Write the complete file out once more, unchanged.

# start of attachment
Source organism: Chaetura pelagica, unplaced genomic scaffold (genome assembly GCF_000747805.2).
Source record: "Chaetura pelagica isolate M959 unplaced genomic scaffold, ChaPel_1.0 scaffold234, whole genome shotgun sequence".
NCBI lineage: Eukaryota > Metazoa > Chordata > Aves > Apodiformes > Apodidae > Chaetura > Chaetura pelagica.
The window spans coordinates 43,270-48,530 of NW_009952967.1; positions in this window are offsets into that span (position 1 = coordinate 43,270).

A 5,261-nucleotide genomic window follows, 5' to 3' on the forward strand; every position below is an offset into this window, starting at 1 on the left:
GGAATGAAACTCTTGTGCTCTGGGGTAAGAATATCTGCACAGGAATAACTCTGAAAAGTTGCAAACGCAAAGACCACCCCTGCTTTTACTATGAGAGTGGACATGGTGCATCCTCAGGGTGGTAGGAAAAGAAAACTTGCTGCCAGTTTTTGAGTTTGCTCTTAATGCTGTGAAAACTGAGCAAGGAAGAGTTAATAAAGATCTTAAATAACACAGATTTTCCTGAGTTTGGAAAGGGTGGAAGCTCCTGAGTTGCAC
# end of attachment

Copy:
Source organism: Chaetura pelagica, unplaced genomic scaffold (genome assembly GCF_000747805.2).
Source record: "Chaetura pelagica isolate M959 unplaced genomic scaffold, ChaPel_1.0 scaffold234, whole genome shotgun sequence".
NCBI lineage: Eukaryota > Metazoa > Chordata > Aves > Apodiformes > Apodidae > Chaetura > Chaetura pelagica.
The window spans coordinates 43,270-48,530 of NW_009952967.1; positions in this window are offsets into that span (position 1 = coordinate 43,270).

A 5,261-nucleotide genomic window follows, 5' to 3' on the forward strand; every position below is an offset into this window, starting at 1 on the left:
GGAATGAAACTCTTGTGCTCTGGGGTAAGAATATCTGCACAGGAATAACTCTGAAAAGTTGCAAACGCAAAGACCACCCCTGCTTTTACTATGAGAGTGGACATGGTGCATCCTCAGGGTGGTAGGAAAAGAAAACTTGCTGCCAGTTTTTGAGTTTGCTCTTAATGCTGTGAAAACTGAGCAAGGAAGAGTTAATAAAGATCTTAAATAACACAGATTTTCCTGAGTTTGGAAAGGGTGGAAGCTCCTGAGTTGCAC